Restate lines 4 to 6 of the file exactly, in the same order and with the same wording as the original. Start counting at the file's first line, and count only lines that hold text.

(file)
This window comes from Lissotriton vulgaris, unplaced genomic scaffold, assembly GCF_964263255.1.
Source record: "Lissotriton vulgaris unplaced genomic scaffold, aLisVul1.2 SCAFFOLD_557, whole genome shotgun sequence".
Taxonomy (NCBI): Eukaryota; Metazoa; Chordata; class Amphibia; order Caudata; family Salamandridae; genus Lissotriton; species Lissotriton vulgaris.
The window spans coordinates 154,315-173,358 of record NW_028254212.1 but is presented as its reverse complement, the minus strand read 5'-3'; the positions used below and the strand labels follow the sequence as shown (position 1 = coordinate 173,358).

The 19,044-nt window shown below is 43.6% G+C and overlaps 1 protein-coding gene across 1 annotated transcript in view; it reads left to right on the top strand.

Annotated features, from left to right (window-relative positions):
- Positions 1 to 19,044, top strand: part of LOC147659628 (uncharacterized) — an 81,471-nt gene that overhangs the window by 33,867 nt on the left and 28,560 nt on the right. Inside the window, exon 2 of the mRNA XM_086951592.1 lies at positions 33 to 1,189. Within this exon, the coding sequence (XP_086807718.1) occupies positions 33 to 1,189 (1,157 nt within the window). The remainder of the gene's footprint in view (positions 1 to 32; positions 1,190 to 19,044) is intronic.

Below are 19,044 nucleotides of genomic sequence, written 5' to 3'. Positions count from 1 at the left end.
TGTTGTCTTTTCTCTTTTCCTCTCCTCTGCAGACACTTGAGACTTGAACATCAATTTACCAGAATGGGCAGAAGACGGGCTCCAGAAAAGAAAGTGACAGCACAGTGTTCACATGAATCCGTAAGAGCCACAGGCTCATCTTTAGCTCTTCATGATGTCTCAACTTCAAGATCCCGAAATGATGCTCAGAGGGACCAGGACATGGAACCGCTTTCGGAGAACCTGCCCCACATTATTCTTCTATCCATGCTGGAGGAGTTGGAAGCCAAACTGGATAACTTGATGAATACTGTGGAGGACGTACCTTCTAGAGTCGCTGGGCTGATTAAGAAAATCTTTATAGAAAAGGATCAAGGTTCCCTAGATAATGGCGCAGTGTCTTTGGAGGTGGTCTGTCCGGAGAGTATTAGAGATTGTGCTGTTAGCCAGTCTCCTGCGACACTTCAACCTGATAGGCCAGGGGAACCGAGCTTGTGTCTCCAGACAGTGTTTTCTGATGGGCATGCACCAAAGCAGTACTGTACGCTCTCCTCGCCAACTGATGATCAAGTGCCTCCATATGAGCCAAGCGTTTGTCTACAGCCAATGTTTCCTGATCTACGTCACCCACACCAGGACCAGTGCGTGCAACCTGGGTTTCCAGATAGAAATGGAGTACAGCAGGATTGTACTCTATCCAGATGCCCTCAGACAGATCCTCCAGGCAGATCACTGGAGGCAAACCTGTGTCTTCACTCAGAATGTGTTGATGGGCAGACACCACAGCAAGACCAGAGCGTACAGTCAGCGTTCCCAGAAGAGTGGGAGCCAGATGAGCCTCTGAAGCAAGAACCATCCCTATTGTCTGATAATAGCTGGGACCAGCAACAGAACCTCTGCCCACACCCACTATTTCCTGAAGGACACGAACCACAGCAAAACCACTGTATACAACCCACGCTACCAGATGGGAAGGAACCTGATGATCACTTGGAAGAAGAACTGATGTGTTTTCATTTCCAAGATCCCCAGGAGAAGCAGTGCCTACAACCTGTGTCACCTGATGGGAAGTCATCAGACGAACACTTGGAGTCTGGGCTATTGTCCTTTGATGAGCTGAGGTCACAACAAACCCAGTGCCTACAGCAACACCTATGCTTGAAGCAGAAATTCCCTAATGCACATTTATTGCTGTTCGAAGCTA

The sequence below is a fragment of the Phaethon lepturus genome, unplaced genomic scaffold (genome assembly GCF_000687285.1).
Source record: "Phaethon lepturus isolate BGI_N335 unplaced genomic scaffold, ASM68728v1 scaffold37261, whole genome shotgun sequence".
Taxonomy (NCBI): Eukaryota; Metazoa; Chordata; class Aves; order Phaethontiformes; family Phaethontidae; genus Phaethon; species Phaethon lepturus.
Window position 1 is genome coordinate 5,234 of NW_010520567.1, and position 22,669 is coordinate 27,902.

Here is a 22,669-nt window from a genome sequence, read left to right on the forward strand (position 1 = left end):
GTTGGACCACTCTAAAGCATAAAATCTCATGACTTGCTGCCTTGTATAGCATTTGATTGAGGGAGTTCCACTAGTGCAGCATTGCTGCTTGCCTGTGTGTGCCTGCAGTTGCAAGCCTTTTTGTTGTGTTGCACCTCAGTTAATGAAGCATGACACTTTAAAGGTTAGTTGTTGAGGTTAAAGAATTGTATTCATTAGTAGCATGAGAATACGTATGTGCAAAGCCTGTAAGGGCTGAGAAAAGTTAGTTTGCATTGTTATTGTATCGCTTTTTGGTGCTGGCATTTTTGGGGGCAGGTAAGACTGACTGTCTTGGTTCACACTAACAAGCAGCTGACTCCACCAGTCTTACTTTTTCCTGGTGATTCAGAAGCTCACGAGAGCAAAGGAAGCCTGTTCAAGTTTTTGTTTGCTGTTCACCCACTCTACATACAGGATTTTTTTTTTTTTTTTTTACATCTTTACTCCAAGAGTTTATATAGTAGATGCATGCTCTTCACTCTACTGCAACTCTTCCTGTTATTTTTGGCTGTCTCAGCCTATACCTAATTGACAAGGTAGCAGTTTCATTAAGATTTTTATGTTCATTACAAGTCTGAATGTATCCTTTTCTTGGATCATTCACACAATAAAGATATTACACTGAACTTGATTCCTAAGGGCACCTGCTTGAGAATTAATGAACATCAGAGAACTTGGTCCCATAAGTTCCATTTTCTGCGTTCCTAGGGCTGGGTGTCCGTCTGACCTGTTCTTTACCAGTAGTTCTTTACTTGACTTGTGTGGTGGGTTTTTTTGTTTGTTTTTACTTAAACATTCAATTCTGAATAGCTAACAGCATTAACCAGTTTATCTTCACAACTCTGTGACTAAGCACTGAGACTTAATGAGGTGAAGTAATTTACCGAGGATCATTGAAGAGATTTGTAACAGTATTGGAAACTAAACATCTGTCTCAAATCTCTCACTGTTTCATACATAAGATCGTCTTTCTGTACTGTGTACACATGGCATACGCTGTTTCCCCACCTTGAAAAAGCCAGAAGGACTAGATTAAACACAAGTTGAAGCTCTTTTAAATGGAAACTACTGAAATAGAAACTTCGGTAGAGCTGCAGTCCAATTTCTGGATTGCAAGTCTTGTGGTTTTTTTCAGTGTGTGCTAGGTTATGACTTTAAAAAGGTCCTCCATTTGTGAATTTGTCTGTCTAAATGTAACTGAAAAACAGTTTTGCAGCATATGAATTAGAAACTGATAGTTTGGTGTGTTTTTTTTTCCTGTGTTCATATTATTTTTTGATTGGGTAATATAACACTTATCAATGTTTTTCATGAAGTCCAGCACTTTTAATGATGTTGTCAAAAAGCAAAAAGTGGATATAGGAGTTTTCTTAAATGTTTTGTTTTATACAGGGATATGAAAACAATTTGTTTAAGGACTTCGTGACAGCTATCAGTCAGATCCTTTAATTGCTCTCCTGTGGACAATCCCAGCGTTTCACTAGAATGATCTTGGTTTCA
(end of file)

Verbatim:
The window spans coordinates 154,315-173,358 of record NW_028254212.1 but is presented as its reverse complement, the minus strand read 5'-3'; the positions used below and the strand labels follow the sequence as shown (position 1 = coordinate 173,358).

The 19,044-nt window shown below is 43.6% G+C and overlaps 1 protein-coding gene across 1 annotated transcript in view; it reads left to right on the top strand.

Annotated features, from left to right (window-relative positions):